SACRAMENTO (KPIX) — The State of California launched its first-in-the-nation task force Tuesday, examining the possibility of reparations for the history of slavery and discrimination against African-Americans.
“As our country reckons with our painful legacy of racial injustice, California is again poised to lead the way,” Gov. Gavin Newsom said at the outset of the meeting.READ MORE: Gas Leak In San Francisco's Inner Richmond Prompts Shelter-In-Place, Evacuations
The nine-member task force will spend the next two years studying the history and legacy of slavery in California. They will recommend a set of possible remedies for those historical wrongs and prepare a final report for state lawmakers.
“We have given more than has ever been given to us. As Dr. Martin Luther King Jr. stated this country has written a promissory note to African-Americans that continues to come back marked “Insufficient Funds,” says State Sen. Steven Bradford (D-Gardena).READ MORE: UPDATE: Cal ISO Extends Flex Alert Into Friday; Bay Area, NorCal Heat Wave May Break Records
California lacks the South’s long history of slavery. Historians say enslaved African-Americans were brought to California during the Gold Rush and in the years after. However, California was officially admitted to the Union as a free state with slavery outlawed in its state constitution.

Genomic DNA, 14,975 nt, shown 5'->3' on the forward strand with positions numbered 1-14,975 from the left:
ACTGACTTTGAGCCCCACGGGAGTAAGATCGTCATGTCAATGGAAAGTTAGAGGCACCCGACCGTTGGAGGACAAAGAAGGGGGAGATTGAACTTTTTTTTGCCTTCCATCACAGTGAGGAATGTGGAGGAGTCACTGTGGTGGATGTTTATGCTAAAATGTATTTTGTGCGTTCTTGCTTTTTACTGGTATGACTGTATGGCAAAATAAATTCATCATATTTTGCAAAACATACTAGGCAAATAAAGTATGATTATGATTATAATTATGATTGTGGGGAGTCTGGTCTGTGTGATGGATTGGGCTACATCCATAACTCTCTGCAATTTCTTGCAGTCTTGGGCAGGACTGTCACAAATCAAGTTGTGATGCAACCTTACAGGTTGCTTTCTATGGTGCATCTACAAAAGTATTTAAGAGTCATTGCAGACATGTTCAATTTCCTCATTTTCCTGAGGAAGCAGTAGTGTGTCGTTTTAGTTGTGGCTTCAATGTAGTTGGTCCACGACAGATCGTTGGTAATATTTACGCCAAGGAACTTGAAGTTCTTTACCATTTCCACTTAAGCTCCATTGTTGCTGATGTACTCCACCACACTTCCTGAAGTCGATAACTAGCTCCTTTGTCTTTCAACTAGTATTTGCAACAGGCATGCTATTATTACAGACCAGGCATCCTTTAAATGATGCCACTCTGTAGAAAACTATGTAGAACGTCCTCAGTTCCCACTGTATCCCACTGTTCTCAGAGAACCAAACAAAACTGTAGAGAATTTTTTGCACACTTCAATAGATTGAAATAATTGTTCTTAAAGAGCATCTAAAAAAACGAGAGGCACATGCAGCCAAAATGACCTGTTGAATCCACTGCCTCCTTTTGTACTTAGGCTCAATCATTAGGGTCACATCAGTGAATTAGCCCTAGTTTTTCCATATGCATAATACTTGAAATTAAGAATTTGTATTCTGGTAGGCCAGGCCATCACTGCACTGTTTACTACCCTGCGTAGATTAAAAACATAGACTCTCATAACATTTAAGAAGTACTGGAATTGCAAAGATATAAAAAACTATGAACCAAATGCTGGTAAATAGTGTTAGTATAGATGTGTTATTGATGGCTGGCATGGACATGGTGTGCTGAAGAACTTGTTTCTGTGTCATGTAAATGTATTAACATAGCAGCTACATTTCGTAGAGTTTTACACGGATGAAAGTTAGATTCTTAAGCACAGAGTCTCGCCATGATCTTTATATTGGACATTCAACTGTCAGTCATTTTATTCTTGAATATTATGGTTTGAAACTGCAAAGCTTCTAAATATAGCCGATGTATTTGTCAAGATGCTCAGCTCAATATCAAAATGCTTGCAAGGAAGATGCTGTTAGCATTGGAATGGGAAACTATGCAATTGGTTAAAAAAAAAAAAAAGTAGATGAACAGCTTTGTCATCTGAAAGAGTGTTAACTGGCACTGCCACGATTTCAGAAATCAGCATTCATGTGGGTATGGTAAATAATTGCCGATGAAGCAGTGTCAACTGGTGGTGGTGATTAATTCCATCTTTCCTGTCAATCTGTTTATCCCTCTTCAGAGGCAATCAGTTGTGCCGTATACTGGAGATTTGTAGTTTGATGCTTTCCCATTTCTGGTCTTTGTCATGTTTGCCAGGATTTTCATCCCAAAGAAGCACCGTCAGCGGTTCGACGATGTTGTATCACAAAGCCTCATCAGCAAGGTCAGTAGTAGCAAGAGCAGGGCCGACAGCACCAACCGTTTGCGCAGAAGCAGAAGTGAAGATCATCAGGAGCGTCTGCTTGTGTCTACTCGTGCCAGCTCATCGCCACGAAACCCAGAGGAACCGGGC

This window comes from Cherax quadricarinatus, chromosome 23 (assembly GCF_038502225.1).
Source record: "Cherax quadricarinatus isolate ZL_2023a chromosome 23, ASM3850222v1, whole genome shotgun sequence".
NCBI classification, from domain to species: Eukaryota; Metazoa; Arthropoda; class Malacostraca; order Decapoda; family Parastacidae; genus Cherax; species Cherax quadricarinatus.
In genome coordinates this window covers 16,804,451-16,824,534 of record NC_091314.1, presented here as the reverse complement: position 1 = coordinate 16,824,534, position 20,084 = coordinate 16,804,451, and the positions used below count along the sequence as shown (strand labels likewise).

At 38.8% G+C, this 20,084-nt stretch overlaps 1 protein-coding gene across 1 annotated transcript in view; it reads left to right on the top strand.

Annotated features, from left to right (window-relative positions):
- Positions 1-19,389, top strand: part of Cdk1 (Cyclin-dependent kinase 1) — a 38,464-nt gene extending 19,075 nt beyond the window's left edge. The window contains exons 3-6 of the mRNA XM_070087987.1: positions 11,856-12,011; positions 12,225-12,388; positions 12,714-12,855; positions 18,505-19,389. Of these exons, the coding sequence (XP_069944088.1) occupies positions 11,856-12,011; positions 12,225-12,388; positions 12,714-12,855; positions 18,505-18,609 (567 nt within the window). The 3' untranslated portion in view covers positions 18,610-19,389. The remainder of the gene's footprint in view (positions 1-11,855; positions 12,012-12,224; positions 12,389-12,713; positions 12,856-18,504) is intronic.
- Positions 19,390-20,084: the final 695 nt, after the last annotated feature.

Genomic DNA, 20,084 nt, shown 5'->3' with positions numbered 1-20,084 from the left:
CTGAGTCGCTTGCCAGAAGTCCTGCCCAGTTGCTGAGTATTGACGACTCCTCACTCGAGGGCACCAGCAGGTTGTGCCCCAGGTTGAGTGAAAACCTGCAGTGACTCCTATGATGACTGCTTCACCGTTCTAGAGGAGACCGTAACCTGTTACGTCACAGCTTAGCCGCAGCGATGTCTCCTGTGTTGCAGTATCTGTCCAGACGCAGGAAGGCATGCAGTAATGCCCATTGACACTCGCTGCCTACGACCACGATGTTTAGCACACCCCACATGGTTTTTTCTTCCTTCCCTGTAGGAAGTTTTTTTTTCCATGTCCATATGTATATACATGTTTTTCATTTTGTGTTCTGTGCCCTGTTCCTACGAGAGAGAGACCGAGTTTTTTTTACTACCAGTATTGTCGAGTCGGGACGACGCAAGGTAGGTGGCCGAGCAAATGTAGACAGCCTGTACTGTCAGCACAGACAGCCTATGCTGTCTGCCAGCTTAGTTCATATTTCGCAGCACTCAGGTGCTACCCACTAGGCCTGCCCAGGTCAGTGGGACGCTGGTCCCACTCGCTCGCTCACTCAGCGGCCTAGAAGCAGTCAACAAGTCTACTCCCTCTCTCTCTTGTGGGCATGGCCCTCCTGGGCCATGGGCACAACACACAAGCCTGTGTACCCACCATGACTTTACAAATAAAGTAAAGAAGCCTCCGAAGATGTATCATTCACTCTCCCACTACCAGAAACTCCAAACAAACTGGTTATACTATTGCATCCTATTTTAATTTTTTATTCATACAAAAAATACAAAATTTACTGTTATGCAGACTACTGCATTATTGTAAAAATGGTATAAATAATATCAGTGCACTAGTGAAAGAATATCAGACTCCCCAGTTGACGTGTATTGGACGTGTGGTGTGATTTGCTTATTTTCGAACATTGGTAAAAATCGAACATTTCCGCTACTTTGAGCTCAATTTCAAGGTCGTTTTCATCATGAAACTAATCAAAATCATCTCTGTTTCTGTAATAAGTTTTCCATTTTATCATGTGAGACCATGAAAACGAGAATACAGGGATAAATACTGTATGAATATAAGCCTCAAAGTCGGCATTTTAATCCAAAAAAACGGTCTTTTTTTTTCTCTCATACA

“There were groups of enslaved brought into the state. They were essentially freed when the territory achieved statehood. But that doesn’t mean that they were practically freed,” says San Jose State history professor Libra Hilde.
The task force has not determined exactly who would be eligible for reparations and how much, if any, money will be budgeted for their proposals.MORE NEWS: Newsom Signs Executive Order On Workplace Pandemic, Mask Rules Following Cal/OSHA Vote
“I’m hopeful that the American people will have a heart and will learn from the history of America and the struggles of the descendants of the people who were brought here as captives,” says Rev. Jeff Moore, president of the Silicon Valley Chapter of the NAACP.